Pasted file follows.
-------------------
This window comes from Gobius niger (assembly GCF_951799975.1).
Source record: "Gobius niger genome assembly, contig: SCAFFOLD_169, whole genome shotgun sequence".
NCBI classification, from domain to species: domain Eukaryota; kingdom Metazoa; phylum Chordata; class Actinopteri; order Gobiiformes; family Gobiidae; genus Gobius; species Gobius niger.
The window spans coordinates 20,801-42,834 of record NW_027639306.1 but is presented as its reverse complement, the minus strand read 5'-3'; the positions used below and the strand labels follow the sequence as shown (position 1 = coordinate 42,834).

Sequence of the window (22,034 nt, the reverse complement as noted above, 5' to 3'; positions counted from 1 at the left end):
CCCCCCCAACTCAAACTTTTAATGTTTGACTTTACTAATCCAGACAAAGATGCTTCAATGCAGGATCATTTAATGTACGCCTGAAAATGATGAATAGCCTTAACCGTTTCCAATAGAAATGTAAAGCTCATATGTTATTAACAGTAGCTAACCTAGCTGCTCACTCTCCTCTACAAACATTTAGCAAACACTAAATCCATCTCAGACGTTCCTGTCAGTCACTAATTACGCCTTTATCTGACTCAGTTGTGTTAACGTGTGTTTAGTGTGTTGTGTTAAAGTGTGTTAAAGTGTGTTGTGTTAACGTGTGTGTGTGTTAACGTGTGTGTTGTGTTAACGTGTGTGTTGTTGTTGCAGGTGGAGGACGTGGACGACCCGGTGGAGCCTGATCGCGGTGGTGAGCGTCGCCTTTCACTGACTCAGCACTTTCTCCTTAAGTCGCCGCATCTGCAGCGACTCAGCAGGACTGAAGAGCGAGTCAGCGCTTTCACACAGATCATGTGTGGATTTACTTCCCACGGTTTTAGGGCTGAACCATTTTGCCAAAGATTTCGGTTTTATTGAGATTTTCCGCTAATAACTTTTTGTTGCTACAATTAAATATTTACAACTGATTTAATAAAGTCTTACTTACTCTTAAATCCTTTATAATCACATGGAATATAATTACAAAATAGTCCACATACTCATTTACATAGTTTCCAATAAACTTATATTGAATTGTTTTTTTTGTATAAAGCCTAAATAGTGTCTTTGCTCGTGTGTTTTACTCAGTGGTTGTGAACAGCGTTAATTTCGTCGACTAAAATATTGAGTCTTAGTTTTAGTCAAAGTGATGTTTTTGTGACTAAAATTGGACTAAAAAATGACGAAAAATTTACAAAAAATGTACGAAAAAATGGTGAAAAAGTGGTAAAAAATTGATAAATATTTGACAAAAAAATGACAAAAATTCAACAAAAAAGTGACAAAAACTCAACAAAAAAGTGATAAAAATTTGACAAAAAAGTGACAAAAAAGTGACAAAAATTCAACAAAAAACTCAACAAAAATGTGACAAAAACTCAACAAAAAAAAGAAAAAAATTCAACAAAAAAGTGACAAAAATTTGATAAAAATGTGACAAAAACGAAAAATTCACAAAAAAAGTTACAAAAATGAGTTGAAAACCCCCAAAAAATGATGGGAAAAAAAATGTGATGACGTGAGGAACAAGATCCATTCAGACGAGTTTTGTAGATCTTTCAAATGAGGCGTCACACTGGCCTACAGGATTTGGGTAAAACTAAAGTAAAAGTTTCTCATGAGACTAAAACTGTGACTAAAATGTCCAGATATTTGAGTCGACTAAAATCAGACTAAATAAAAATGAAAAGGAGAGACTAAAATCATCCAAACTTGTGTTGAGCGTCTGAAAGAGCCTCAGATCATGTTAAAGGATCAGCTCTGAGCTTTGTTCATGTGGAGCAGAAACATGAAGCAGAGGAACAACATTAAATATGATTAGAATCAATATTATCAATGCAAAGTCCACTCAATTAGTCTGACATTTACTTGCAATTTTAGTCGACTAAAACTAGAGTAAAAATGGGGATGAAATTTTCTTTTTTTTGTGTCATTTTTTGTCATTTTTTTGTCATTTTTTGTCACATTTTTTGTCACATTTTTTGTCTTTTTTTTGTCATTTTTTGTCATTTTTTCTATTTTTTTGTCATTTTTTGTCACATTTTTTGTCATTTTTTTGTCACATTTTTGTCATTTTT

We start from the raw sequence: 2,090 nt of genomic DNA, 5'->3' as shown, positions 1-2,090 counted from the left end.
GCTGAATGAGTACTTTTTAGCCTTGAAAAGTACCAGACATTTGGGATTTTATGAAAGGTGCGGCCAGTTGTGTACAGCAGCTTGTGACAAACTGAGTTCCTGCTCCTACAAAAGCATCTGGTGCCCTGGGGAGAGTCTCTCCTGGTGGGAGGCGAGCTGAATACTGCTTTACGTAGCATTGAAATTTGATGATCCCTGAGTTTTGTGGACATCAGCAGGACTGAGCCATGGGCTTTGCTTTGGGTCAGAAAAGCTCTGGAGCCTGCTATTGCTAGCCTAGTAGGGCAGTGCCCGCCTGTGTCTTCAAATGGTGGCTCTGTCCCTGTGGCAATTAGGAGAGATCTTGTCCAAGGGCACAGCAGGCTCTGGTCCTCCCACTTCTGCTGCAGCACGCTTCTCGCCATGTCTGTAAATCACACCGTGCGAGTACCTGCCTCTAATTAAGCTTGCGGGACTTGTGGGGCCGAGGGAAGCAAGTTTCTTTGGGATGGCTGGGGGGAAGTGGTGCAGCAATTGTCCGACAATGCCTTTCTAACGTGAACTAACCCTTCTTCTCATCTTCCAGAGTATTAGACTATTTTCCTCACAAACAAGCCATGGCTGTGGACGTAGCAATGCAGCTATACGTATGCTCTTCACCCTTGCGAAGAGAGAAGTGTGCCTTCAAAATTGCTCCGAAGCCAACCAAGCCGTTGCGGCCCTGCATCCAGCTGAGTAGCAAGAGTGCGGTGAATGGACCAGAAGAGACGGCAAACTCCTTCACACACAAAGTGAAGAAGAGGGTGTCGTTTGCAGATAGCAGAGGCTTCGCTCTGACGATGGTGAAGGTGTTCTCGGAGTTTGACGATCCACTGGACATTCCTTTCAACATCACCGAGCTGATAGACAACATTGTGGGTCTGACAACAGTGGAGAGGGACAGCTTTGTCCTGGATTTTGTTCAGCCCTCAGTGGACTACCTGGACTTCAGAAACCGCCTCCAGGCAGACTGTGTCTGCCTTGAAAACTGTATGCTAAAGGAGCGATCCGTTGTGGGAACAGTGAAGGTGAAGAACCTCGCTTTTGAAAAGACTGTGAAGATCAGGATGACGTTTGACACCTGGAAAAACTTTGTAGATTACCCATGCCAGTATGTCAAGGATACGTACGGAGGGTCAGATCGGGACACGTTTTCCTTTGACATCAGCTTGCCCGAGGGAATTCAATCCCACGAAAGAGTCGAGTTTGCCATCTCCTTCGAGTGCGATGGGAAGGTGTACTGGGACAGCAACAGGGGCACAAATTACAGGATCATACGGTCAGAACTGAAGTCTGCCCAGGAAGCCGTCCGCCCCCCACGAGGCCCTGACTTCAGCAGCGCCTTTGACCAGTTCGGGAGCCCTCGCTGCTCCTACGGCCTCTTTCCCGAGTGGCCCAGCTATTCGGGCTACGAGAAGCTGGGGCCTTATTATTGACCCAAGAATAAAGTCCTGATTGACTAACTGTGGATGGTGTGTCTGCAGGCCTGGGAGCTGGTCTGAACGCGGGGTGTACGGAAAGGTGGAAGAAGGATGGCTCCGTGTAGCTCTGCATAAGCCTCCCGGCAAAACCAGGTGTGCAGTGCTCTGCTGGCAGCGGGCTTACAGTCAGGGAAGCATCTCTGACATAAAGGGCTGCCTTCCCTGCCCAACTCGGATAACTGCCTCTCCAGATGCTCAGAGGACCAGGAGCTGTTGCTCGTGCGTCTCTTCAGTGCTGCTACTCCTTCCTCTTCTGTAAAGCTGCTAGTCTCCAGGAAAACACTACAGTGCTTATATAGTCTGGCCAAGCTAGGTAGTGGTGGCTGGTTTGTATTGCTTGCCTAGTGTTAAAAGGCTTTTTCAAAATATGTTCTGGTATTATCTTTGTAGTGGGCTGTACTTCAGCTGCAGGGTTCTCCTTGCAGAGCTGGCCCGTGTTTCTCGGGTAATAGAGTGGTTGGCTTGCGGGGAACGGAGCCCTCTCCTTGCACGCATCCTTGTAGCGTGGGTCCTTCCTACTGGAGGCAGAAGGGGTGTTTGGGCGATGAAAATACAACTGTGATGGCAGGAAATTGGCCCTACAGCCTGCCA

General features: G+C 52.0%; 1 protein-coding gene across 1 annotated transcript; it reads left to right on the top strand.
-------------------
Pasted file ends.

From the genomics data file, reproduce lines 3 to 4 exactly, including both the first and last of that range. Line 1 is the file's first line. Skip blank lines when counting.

NCBI classification, from domain to species: domain Eukaryota; kingdom Metazoa; phylum Chordata; class Actinopteri; order Gobiiformes; family Gobiidae; genus Gobius; species Gobius niger.
The window spans coordinates 20,801-42,834 of record NW_027639306.1 but is presented as its reverse complement, the minus strand read 5'-3'; the positions used below and the strand labels follow the sequence as shown (position 1 = coordinate 42,834).